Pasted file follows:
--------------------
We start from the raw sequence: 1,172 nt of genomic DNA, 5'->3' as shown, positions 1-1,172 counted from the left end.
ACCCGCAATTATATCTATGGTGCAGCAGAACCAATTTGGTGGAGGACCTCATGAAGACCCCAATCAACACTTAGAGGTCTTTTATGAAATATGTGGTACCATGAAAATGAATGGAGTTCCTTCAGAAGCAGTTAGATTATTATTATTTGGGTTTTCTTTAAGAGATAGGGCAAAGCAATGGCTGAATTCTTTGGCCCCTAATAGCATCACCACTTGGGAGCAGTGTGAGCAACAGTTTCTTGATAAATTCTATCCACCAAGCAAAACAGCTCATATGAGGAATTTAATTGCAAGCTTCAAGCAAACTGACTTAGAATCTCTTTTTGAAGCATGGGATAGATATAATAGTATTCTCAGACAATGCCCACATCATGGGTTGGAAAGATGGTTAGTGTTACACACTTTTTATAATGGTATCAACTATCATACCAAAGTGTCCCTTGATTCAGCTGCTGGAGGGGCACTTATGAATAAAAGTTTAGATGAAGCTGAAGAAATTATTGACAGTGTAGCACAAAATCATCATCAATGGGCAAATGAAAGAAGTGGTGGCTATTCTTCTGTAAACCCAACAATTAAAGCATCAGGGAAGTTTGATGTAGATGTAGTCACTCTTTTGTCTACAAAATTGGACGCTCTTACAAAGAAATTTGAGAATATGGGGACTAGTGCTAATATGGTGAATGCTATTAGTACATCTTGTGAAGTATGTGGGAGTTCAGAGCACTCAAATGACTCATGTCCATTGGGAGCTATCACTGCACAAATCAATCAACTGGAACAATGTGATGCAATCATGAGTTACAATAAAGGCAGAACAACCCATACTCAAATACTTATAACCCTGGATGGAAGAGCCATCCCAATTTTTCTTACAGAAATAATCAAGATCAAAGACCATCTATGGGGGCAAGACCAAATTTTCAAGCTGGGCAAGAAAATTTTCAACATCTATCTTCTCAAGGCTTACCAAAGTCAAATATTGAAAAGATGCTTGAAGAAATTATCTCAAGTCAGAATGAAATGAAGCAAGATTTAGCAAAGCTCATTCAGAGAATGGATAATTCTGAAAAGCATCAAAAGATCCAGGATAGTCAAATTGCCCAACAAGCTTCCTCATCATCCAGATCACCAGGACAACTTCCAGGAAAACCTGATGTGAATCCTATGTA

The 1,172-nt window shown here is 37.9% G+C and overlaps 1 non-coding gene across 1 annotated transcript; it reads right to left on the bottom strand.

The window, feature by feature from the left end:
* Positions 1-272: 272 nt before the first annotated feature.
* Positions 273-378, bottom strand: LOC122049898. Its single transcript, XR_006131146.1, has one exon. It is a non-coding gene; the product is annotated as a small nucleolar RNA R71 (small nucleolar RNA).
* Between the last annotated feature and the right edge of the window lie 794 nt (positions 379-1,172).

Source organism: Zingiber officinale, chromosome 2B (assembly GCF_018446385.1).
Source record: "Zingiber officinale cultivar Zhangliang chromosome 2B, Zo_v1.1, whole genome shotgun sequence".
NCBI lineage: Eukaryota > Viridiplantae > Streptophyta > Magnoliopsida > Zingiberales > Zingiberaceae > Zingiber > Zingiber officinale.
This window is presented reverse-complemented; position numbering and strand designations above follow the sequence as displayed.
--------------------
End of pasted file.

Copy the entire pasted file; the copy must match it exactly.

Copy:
We start from the raw sequence: 1,172 nt of genomic DNA, 5'->3' as shown, positions 1-1,172 counted from the left end.
ACCCGCAATTATATCTATGGTGCAGCAGAACCAATTTGGTGGAGGACCTCATGAAGACCCCAATCAACACTTAGAGGTCTTTTATGAAATATGTGGTACCATGAAAATGAATGGAGTTCCTTCAGAAGCAGTTAGATTATTATTATTTGGGTTTTCTTTAAGAGATAGGGCAAAGCAATGGCTGAATTCTTTGGCCCCTAATAGCATCACCACTTGGGAGCAGTGTGAGCAACAGTTTCTTGATAAATTCTATCCACCAAGCAAAACAGCTCATATGAGGAATTTAATTGCAAGCTTCAAGCAAACTGACTTAGAATCTCTTTTTGAAGCATGGGATAGATATAATAGTATTCTCAGACAATGCCCACATCATGGGTTGGAAAGATGGTTAGTGTTACACACTTTTTATAATGGTATCAACTATCATACCAAAGTGTCCCTTGATTCAGCTGCTGGAGGGGCACTTATGAATAAAAGTTTAGATGAAGCTGAAGAAATTATTGACAGTGTAGCACAAAATCATCATCAATGGGCAAATGAAAGAAGTGGTGGCTATTCTTCTGTAAACCCAACAATTAAAGCATCAGGGAAGTTTGATGTAGATGTAGTCACTCTTTTGTCTACAAAATTGGACGCTCTTACAAAGAAATTTGAGAATATGGGGACTAGTGCTAATATGGTGAATGCTATTAGTACATCTTGTGAAGTATGTGGGAGTTCAGAGCACTCAAATGACTCATGTCCATTGGGAGCTATCACTGCACAAATCAATCAACTGGAACAATGTGATGCAATCATGAGTTACAATAAAGGCAGAACAACCCATACTCAAATACTTATAACCCTGGATGGAAGAGCCATCCCAATTTTTCTTACAGAAATAATCAAGATCAAAGACCATCTATGGGGGCAAGACCAAATTTTCAAGCTGGGCAAGAAAATTTTCAACATCTATCTTCTCAAGGCTTACCAAAGTCAAATATTGAAAAGATGCTTGAAGAAATTATCTCAAGTCAGAATGAAATGAAGCAAGATTTAGCAAAGCTCATTCAGAGAATGGATAATTCTGAAAAGCATCAAAAGATCCAGGATAGTCAAATTGCCCAACAAGCTTCCTCATCATCCAGATCACCAGGACAACTTCCAGGAAAACCTGATGTGAATCCTATGTA

The 1,172-nt window shown here is 37.9% G+C and overlaps 1 non-coding gene across 1 annotated transcript; it reads right to left on the bottom strand.

The window, feature by feature from the left end:
* Positions 1-272: 272 nt before the first annotated feature.
* Positions 273-378, bottom strand: LOC122049898. Its single transcript, XR_006131146.1, has one exon. It is a non-coding gene; the product is annotated as a small nucleolar RNA R71 (small nucleolar RNA).
* Between the last annotated feature and the right edge of the window lie 794 nt (positions 379-1,172).

Source organism: Zingiber officinale, chromosome 2B (assembly GCF_018446385.1).
Source record: "Zingiber officinale cultivar Zhangliang chromosome 2B, Zo_v1.1, whole genome shotgun sequence".
NCBI lineage: Eukaryota > Viridiplantae > Streptophyta > Magnoliopsida > Zingiberales > Zingiberaceae > Zingiber > Zingiber officinale.
This window is presented reverse-complemented; position numbering and strand designations above follow the sequence as displayed.